Location? Location? Confusion
PUBLISHED: 22:02 17 November 2009 | UPDATED: 15:49 20 February 2013
Stokesley, Great Ayton and Guisborough are attractive neighbours of the towns along the River Tees and, despite their ever-changing postal locations, we're happy to include them in our North East
Where does the North East end, and Yorkshire begin? Maps give the most definitive answer, of course, but not everyone embraces the boundaries left by successive waves of local government re-organisation. There are business owners in, say, Yarm, who prefer their erstwhile association with the North Riding of Yorkshire to the present political and postal position within Stockton-on- Tees, and proudly proclaim their nonconformity on their letterheads. It's a question that is very close to home for me: raised initially in County Durham, then just over the border into North Yorkshire, I went to school on the other side of the county line in what was then Cleveland. Today, I write this from near Northallerton, which is the political and administrative capital of North Yorkshire, but still only a very short distance from its recognised "North East" neighbours. Guisborough, to which we turn first, has similarly moved from one side of the border to the other, if only in administrative terms. It calls itself the ancient capital of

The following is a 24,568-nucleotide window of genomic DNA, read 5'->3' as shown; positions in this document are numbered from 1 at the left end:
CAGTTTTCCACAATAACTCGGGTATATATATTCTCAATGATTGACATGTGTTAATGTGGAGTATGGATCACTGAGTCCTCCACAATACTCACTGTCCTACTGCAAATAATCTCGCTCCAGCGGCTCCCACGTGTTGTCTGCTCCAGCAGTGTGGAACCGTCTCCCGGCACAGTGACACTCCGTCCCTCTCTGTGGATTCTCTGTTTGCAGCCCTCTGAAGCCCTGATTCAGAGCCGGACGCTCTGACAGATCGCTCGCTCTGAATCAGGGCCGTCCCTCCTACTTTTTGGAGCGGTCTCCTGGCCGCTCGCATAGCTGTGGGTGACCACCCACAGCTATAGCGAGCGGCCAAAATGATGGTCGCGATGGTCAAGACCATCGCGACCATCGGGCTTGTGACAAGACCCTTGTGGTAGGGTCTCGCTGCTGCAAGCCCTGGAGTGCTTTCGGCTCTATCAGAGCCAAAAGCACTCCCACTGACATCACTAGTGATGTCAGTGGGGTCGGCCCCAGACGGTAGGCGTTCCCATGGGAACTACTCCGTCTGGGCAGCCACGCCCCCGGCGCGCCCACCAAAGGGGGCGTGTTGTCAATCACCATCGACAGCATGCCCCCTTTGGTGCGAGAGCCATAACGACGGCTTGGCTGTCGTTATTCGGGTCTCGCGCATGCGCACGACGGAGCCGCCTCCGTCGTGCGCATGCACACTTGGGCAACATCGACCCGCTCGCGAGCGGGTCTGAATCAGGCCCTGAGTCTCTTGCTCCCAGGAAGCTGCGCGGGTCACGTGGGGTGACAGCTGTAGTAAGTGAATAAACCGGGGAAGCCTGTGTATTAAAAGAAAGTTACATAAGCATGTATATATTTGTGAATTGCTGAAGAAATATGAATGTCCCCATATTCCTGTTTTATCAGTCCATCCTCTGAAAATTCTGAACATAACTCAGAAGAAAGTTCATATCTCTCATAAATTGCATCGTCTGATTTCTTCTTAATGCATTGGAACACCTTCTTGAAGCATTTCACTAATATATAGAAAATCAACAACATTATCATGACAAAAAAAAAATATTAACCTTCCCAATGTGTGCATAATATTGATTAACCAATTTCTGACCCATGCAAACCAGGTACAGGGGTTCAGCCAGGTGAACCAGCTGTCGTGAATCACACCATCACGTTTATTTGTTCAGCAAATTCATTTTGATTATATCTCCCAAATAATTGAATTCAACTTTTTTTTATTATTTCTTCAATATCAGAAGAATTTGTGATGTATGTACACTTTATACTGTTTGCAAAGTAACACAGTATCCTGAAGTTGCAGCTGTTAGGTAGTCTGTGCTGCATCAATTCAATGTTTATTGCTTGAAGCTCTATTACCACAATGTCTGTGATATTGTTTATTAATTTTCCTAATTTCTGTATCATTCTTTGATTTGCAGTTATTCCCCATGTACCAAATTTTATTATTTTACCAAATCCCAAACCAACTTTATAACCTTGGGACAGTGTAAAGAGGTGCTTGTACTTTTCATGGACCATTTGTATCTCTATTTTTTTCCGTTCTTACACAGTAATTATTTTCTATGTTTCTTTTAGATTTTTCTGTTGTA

Cleveland - the pre-cursor to the nonmetropolitan county created in 1974 - and was part of the North Riding for most of its history. After the county of Cleveland was abolished in 1996, the town became part of the Borough of Redcar and Cleveland. Its priory (which uses the old spelling, Gisborough, dropping the initial "u") dates back to the 12th century. It was the earliest and most important Augustinian priory in Yorkshire and when closed, as part of Henry VIII's wave of dissolution in 1539, was the fourth richest religious house in the county. Today, the impressive ruins of the East End stand several stories high, like a gaping mouth opening onto the hills on the edge of town. Westgate, the main shopping street (market days are Thursday and Saturday), lies just a short walk down the hill. English Heritage is Gisborough Priory's custodian these days. Religion may have been an important driver of the town's early economy, but in subsequent centuries it was the ironstone mines of the nearby North York Moors and then - in the latter half of the last century - the expansion of the chemical and steel industries at Wilton and Redcar. Today Guisborough remains very much a dormitory town for Teesside, with some fine walking and mountain biking on its doorstep. The Guisborough Forest and Walkway, centred on the trackbed of an old branch railway and found off the A173 Stokesley Road, is a good place to start. Travel further down the 173 and you won't fail to notice the region's most emblematic rocky outcrop. Roseberry Topping is so instantly recognisable and, for a fairly modestlysized little mound (at 1049ft or 320m), so prominent on the edge of the moors. The border between North Yorkshire and Redcar and Cleveland cuts right through the mound, so it also marks the point when our journey crosses back over the county line, on the way to Great Ayton. Yorkshire's sandstone answer to the Swiss Matterhorn has been credited with providing Captain James Cook with his first taste of adventure during days off from an early career as a young farmhand in the 1740s. There has been a little latterday tugof- war over claims to the famous explorer's heritage - tourism bosses in Middlesbrough point to Cook's birthplace in Marton, while rivals south of the border (see - that north-south divide yet again!) cherish the eight-yearold Cook's move to a farm near Great Ayton and subsequent schooling in the village primary. The building on the site of Cook's former schoolroom is now a charming little museum, open from April to October, and the village celebrates its signposted status as "boyhood home of Captain Cook". Ayton is a charming and surprisingly large village which extends to almost a third of the size of Guisborough.